Launch on 12 August: Building a Successful Forestry Career in Africa: Inspirational Stories and Opportunities

In 2020 the Young African Forestry Professionals Publication Project (YAFP) with the overall goal to motivate and inspire young people to pursue forest-related studies and careers in Africa by showcasing career options and young African role models working in forest-related fields was created. Now its new book titled “Building a successful forestry career in Africa:  inspirational stories and opportunities” is going to be launched. It features 23 inspiring stories from aspiring and established forestry professionals from 12 countries from Africa, information on tertiary institutions in Africa offering forest-related degree programs, forest-related networking organizations, tips on obtaining scholarships and potential forest-related career choices.

The Joint IUFRO-IFSA Task Force on Forest Education is cordially inviting participation in the virtual book launch taking place on 12th August 2021 at 12:00 GMT, via Zoom.

Registration:  https://us06web.zoom.us/meeting/register/tZIsdeqgpj4oHN1PdXDu7FOxtNMc-0i5dvYp

Why Boreal Forests Matter

Communication brochure on the role of boreal forests in sustainable development published by FAO and UNECE and prepared in collaboration with the UNECE/FAO Teams of Specialists on Boreal Forests:

Staying on Top in Academia

A Primer for (Self-)Mentoring Young Researchers in Natural and Life Sciences

By Arne Pommerening, Swedish University of Agricultural Sciences, Deputy Coordinator of IUFRO Division 4 Forest Assessment, Modelling and Management. This is a useful handbook and reference to go with mentoring programs:  https://www.springer.com/gp/book/9783030654665

New Bamboo Standard

In June 2021, the International Organization on Standardization (ISO) published a new standard on structural design with bamboo poles. The standard, which is a significant step forward for bamboo construction around the world, was developed with support from INBAR staff and members of INBAR’s Bamboo Construction Task Force. INBAR is a Member Organization of IUFRO. For more information, please visit:  https://www.inbar.int/iso-22156-2021/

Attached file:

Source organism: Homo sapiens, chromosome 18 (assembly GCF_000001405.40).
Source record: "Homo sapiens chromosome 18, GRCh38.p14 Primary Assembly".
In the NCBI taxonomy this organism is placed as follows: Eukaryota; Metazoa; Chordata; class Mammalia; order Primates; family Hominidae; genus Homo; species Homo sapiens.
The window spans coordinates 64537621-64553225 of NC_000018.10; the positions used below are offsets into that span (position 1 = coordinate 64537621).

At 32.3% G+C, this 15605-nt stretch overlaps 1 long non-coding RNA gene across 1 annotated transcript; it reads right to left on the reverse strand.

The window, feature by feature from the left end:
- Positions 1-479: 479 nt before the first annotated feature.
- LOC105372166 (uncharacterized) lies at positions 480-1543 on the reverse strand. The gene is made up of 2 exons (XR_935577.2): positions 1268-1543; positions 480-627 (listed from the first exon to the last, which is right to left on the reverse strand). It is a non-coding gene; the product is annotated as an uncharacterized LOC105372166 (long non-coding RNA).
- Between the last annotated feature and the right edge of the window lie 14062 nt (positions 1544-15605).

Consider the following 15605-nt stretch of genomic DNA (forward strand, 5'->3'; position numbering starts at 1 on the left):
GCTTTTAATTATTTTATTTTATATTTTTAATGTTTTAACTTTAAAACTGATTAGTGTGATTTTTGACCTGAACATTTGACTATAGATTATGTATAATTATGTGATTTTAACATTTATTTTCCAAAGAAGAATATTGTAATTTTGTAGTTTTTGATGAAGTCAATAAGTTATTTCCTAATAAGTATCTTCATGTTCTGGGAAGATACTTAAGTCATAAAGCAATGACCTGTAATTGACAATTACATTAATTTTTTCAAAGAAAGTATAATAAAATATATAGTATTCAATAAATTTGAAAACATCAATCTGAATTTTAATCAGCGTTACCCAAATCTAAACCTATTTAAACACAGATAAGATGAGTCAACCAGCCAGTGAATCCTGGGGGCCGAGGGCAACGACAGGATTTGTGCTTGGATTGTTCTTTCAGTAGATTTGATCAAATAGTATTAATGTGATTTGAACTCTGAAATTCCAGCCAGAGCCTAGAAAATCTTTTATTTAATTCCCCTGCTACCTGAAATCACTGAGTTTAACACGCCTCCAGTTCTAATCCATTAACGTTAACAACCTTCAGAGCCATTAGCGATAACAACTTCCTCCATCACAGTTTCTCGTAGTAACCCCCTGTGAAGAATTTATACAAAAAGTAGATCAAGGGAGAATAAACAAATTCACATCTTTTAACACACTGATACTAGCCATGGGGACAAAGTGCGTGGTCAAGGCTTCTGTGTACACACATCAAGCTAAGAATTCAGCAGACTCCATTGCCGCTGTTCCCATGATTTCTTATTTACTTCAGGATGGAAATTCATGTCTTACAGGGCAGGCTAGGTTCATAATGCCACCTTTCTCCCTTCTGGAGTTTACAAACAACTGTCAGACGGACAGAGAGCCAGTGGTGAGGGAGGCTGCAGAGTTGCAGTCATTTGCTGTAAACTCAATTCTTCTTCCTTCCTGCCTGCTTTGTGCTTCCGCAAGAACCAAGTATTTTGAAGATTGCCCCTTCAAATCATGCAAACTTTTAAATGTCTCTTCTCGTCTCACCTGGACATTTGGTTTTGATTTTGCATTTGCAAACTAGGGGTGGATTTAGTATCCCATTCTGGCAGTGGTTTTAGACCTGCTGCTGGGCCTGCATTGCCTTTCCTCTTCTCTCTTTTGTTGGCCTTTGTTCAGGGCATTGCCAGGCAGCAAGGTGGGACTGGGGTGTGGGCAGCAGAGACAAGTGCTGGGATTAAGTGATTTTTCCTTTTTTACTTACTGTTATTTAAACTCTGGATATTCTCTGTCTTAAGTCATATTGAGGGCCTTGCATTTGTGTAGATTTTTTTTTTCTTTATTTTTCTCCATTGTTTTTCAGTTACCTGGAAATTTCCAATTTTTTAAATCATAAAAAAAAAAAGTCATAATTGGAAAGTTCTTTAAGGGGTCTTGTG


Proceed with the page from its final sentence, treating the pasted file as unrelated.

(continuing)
The Tree Cutting Emissions from Brazilian Beef

Article published by BBC’s Future Planet:
Brazil is the world’s largest exporter of beef, providing almost 20% of the world’s exports. Researchers at the state-owned Brazilian Agricultural Research Corporation Embrapa, a Member Organization of IUFRO, have been searching for a way to counteract the emissions from the country’s massive cattle herd – culminating in 2020 with a certified brand of Carbon Neutral Beef.

What is a Forest?

This fact sheet published by the Forest Information System for Europe:  https://forest.eea.europa.eu/ discusses, explains and compares definitions of forests:  https://forest.eea.europa.eu/documents/what_is_a_forest

Scientific Papers

Coronavirus, Macroeconomy, and Forests:  What Likely Impacts?
By Sven Wunder, David Kaimowitz, Stig Jensen and Sarah Feder (2021)
Published in Forest Policy and Economics

Much uncertainty persists about how the coronavirus (COVID-19) and its derived crisis effects will impact both the economy and forests. Here we conceptualize a recursive model where an initial COVID-19 supply-side shock hits first the Global North that, mediated by country-specific epidemic management strategies and other (fiscal, monetary, trade) policy responses feeds through to financial markets and the real economy.

Biodiversity and Ecosystem Functioning in Agroforestry Systems
Schwarz J, Schnabel F & Bauhus J (2021).
A conceptual framework and experimental design for analysing the relationship between biodiversity and ecosystem functioning (BEF) in agroforestry systems. Basic and Applied Ecology. https://doi.org/10.1016/j.baae.2021.05.002
Research over the last decades has provided compelling evidence for positive effects of plant diversity on the functioning of forests and agroecosystems and this information is increasingly used to design production systems that provide a wide range of ecosystem services. However, there is still little quantitative information on Biodiversity Ecosystem Functioning (BEF) relationships in agroforestry systems.

Russian Forest Sequesters Substantially More Carbon than Previously Reported
Members of IUFRO Working Party 8.01.06 Boreal and Alpine Forest Ecosystems contributed to this new publication:  Schepaschenko D., Moltchanova E., Fedorov S., Karminov V., Ontikov P., Santoro M., See L., Kositsyn V., Shvidenko A., Romanovskaya A., Korotkov V., Lesiv M., Bartalev S., Fritz S., Shchepashchenko M., Kraxner F. (2021) Russian forest sequesters substantially more carbon than previously reported. Scientific Reports. 11, 12825. DOI 10.1038/s41598-021-92152-9. https://www.nature.com/articles/s41598-021-92152-9

Journals and Calls for Contributions

Call for Contributions! Woodlands:  Ecology, Management and Threats
Edited by Ian D. Rotherham published by Nova Science Publishers, Inc.
This is an invitation to submit a chapter proposal (abstract 150-500 words) for the upcoming publication entitled, Woodlands:  Ecology, Management and Threats, which will be published as both a hardcover and e-book. The topic, chapter title, and approach are at your discretion. The nature of the volume is planned to be an “advances” type, and the scientific community is the intended audience.
For further details, please contact:  Ian Rotherham, ianrotherham36(at)gmail.com